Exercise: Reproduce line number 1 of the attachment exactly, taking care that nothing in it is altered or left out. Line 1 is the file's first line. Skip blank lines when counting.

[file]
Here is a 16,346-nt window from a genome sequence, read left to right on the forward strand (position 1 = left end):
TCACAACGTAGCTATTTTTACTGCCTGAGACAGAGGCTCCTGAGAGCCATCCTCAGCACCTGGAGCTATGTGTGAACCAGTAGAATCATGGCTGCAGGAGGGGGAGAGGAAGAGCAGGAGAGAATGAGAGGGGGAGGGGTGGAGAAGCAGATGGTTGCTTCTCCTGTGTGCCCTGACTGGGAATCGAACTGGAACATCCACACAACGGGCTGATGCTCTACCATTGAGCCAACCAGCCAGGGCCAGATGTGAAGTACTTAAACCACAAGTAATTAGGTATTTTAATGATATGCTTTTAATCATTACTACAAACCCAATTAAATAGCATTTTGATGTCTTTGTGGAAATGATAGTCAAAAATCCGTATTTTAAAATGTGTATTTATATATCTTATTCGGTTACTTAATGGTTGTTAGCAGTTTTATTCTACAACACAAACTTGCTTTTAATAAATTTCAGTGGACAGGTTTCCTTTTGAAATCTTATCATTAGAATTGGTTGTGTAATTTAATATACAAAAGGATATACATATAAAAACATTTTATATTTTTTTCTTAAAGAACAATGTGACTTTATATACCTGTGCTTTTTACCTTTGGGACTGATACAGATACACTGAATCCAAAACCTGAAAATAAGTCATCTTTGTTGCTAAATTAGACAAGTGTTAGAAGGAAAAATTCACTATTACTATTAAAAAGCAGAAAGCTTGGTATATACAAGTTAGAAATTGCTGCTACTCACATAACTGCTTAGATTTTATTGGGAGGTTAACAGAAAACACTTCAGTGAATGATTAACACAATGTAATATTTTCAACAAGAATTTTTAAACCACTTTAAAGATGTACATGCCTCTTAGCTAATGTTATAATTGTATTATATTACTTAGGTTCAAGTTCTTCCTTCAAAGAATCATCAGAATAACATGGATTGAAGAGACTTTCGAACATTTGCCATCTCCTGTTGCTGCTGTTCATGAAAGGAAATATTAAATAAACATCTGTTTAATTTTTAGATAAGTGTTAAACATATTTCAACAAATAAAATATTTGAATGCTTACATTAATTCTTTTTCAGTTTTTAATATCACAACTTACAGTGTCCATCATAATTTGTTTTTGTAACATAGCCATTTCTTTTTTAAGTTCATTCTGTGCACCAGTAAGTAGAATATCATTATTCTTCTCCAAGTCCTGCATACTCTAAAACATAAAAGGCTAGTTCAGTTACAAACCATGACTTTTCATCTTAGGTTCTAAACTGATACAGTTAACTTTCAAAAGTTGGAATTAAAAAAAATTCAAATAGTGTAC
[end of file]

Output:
Here is a 16,346-nt window from a genome sequence, read left to right on the forward strand (position 1 = left end):